The Episcopal Diocese of West Tennessee is the diocese of the Episcopal Church that geographically coincides with the political region known as the Grand Division of West Tennessee. The geographic range of the Diocese of West Tennessee was originally part of the Episcopal Diocese of Tennessee, which was partitioned into three separate dioceses during 1982–1985. Phoebe A. Roaf is the current bishop of West Tennessee. It is headquartered in Memphis, Tennessee on the close of St. Mary's Cathedral.
Diocese of West Tennessee
|Ecclesiastical province||IV (Southeast)|
|Established||January 1, 1983|
|Cathedral||St. Mary's Cathedral|
|Bishop||Phoebe Alison Roaf|
Location of the Diocese of West Tennessee
History and developmentEdit
Despite being located in the extreme southwestern corner of Tennessee, Memphis served as the see city for most of the history of the old statewide diocese prior to the first territorial separation in 1983. The oldest Episcopal congregation in the present West Tennessee diocese is Immanuel Church in La Grange (Fayette County) which, like many 19th century churches in that part of the state, primarily served plantations, both owners and slaves. After the American Civil War, missionary emphasis in West Tennessee shifted to the city of Memphis, although the church gradually began appearing in larger towns outside the Mississippi River region as well.
After World War II, three large parishes, Calvary Church, St. Mary's Cathedral (founded in 1858 and a cathedral since 1871), and Grace-St. Luke's Church, began planting missions throughout the Memphis area. The success of these congregations, along with growth elsewhere in the state, prompted then-diocesan bishop John Vander Horst to establish additional offices in Nashville and Knoxville to more effectively serve the other two grand divisions of the state. Vander Horst took up residence and opened an office in Nashville (while maintaining his cathedra in Memphis), while his bishop coadjutor, William E. Sanders, had his office in Knoxville. A suffragan bishop, W. Fred Gates, Jr., worked out of Memphis from 1966 to 1982; he was elected and consecrated partly for that purpose.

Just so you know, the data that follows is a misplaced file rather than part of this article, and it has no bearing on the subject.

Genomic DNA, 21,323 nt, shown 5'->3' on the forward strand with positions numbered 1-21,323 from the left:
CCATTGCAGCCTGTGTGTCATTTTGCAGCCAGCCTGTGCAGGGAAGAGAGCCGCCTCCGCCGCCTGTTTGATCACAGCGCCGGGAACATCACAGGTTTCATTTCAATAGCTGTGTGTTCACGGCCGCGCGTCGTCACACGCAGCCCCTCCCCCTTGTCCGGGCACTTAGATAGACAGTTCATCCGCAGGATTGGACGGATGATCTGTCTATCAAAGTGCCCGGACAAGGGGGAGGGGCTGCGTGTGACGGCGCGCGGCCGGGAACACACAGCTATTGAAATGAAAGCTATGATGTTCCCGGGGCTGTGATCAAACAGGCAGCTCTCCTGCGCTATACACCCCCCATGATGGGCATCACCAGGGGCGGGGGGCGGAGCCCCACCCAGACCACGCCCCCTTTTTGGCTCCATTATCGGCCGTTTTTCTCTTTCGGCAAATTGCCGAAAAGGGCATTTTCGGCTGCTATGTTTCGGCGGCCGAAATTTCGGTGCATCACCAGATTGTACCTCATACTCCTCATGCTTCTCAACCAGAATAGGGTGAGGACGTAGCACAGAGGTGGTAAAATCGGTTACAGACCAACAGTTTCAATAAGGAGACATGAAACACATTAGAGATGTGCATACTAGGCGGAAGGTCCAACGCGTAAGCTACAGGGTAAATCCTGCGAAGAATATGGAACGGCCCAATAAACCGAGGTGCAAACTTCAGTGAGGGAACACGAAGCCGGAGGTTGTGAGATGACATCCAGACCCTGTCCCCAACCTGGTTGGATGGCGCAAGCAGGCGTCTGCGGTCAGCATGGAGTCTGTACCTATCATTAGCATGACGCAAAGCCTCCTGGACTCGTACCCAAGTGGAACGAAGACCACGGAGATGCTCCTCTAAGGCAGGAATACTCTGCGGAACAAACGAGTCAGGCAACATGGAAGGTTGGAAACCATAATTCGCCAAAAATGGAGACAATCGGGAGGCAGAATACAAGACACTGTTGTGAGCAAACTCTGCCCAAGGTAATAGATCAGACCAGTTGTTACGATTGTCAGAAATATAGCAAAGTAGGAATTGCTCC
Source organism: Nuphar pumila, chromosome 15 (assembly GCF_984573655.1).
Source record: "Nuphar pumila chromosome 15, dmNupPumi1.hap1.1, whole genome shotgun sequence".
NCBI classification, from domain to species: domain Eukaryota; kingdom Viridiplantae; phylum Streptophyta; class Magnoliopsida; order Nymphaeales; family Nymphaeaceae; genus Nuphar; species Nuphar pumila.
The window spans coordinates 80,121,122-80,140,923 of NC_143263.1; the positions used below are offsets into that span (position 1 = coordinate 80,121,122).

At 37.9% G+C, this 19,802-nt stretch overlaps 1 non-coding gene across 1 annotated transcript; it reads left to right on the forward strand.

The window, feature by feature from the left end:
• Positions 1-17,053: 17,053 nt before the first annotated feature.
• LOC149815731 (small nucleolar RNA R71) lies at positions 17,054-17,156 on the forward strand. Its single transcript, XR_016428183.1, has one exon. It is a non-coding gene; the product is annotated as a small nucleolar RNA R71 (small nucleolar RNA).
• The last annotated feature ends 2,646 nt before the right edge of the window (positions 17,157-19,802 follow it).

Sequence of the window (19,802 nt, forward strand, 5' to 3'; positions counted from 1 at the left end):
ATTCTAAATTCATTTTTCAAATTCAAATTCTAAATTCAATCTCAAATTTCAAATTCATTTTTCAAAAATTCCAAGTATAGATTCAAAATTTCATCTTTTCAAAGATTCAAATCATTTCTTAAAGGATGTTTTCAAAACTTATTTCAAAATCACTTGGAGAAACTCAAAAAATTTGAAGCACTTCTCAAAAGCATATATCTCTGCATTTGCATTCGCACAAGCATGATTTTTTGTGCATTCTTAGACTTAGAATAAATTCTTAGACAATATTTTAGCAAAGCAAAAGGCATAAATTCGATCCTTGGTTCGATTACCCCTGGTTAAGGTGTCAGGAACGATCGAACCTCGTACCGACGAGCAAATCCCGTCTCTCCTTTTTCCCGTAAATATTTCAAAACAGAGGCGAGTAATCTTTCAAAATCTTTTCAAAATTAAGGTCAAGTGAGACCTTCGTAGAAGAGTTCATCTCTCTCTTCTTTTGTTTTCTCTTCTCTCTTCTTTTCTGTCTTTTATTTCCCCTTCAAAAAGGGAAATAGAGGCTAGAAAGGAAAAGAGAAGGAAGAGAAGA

It was not until Vander Horst retired in 1977 that talks began to separate the statewide diocese into three territories. Upon the General Convention giving consent to plans at its 1982 meeting, the statewide diocese excised its westernmost counties first, with the new West Tennessee diocese beginning operations on January 1, 1983. Two years later, the easternmost counties of the remaining Tennessee diocesan territory became the Episcopal Diocese of East Tennessee.
Alex Dickson, the first bishop of the diocese, was closely aligned with "orthodox" forces within Anglicanism opposed to the trends away from teaching "Jesus Christ as the one source of salvation and the normative authority of scripture." (In 2000, then-retired Bishop Dickson, still living as of 2020, was involved in the consecration of the first two bishop of the Anglican Mission in the Americas.) During the controversies that racked the denomination nationally in the early 2000s (after Dickson's retirement) over the consecration of a non-celibate gay man, Gene Robinson, to the episcopacy, some clergy and laypeople in the diocese, mostly in suburban Memphis, departed their parishes in favor of continuing Anglican groups. Not a large number did so, however, and the diocese has not been as involved as some other conservative Southern dioceses have in the Anglican realignment movement; an example was the continuing Diocese of Tennessee in the middle part of the state.
The diocesan motto, Ubique Inter Flumina, means "everywhere between the rivers", referring to the Tennessee and Mississippi rivers, which bracket West Tennessee on two sides. This echoes the original motto of the old state-wide Diocese, which was Usque ad Flumen, meaning "even unto the river," referring to the Mississippi River.
Most communicants of this diocese reside in either the city of Memphis or its surrounding suburbs in Shelby County. Elsewhere, only about half or so of the region's counties have congregations, most of which were founded before 1945.
Bishops of Tennessee before the creation of the Diocese of West TennesseeEdit